Before executing any steps in managing your brand’s reputation online, it’s important that you figure out what the baseline is so you know how much work still needs to be done. Here are some important questions that will help steer you towards a good start.
The most common sources that determine the general opinion about your brand are blogs, forums, social media, and review sites.
Go to these places online and type in the name of your business and check out the results. Are they mostly complaints about your product or service? Do they show your brand in a positive light? Is your website on the first page of search engines or are other sources shown first? The results will give you an idea on what your potential customers see and what their first impression might be when researching about you.
It’s important to note specific quotes and complaints or praises so you have a more concrete idea on how you’re being perceived online. This will also give you a more rounded view of your online reputation goals.
The Cheshire cat in Alice in Wonderland said it best when he told Alice, “If you don’t know where you’re going, any road will lead you there.”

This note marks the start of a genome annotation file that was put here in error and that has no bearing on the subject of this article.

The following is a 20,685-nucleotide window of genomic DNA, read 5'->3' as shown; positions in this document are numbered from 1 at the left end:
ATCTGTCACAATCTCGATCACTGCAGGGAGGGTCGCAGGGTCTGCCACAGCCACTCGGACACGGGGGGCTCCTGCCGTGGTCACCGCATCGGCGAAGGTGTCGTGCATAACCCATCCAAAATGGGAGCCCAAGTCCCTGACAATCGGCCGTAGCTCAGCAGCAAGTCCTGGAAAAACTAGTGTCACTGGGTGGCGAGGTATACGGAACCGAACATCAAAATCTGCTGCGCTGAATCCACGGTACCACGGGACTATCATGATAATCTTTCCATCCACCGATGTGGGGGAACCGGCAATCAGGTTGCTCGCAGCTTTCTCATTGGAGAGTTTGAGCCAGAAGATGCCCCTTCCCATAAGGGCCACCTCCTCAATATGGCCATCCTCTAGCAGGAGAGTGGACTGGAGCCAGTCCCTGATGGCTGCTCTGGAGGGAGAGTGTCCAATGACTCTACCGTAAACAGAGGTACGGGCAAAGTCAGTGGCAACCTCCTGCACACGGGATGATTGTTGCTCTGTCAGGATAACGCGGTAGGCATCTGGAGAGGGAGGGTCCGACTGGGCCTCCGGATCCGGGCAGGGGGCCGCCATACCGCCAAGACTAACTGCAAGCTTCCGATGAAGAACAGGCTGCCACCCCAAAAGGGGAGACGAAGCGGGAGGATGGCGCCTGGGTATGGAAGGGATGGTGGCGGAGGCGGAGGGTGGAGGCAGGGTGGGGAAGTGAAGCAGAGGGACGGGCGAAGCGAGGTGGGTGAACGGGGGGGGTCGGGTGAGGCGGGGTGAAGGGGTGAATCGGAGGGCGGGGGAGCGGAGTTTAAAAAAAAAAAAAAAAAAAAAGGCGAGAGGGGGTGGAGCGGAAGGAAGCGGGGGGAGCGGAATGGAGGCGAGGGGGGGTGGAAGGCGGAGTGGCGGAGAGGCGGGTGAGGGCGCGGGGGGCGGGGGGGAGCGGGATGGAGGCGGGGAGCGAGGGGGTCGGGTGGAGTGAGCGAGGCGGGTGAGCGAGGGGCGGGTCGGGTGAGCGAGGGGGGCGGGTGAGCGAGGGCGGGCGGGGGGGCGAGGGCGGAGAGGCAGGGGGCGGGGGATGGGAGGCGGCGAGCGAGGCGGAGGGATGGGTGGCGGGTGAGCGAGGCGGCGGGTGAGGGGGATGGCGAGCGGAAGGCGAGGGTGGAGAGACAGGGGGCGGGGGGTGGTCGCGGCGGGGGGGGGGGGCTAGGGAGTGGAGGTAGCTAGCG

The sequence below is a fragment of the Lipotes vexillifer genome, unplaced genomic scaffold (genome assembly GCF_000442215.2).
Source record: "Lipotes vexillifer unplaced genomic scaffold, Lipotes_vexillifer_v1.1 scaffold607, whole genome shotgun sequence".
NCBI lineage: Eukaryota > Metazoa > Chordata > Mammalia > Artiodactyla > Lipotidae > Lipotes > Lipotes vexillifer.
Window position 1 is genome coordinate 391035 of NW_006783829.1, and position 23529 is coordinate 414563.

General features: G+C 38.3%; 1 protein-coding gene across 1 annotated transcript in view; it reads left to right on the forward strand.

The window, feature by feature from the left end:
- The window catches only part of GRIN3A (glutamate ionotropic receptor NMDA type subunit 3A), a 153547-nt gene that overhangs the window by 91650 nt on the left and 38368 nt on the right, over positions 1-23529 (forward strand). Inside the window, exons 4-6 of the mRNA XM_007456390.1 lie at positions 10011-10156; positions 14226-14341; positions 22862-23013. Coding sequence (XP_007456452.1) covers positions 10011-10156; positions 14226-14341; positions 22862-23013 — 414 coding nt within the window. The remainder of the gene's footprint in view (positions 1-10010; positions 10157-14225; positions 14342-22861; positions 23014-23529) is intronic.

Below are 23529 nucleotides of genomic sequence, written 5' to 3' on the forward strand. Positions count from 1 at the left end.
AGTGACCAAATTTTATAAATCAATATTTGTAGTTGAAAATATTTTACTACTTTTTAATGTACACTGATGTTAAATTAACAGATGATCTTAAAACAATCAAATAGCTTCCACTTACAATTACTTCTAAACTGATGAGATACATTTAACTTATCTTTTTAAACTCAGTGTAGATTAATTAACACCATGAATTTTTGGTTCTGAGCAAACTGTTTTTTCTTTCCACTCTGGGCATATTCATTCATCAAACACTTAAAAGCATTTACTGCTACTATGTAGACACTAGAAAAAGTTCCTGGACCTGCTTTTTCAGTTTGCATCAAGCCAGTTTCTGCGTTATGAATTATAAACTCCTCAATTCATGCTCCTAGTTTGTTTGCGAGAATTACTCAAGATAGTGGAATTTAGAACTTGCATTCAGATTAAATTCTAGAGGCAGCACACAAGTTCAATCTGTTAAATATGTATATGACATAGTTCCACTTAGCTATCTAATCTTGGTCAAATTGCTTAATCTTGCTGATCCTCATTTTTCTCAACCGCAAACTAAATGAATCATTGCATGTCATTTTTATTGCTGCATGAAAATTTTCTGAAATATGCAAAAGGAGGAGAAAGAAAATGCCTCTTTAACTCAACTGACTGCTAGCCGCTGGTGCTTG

The same truth applies to reputation management. You can’t just be general about your goals. “I want a better online reputation” will not do. You have to be specific in what you want to happen. Is your business being bashed in forums? Plot a game plan on how to combat that. Does the competition keep on posting untrue reviews about you? Find a way to make them stop. Does your brand need more positive reviews? Get strategizing to encourage happy customers to share their experience with you.
It also helps when you divide your goals into immediate ones versus the mid-term and the long-term. That way, you can prioritize better and can audit your accomplishments more clearly.
Yes. Again, you won’t know how far you’ve come if you don’t mark where you started. Write down all measurable info about your current reputation online, compare it to your goals, and set a game plan on bridging the two. Some of the most common things you can measure in your audit are:
- Your brand’s average customer rating on review sites
- The number of positive results on Google when searching for your business
- The number of likes you have on Facebook
- The number of complaints your help desk receives in a specific period of time
- Your brand’s Klout Score
These are just examples of measurable data you can base your goals and strategy upon. It’s also essential to remember to set a timeline for these items so you know how often to conduct your audits and adjust any items needed.
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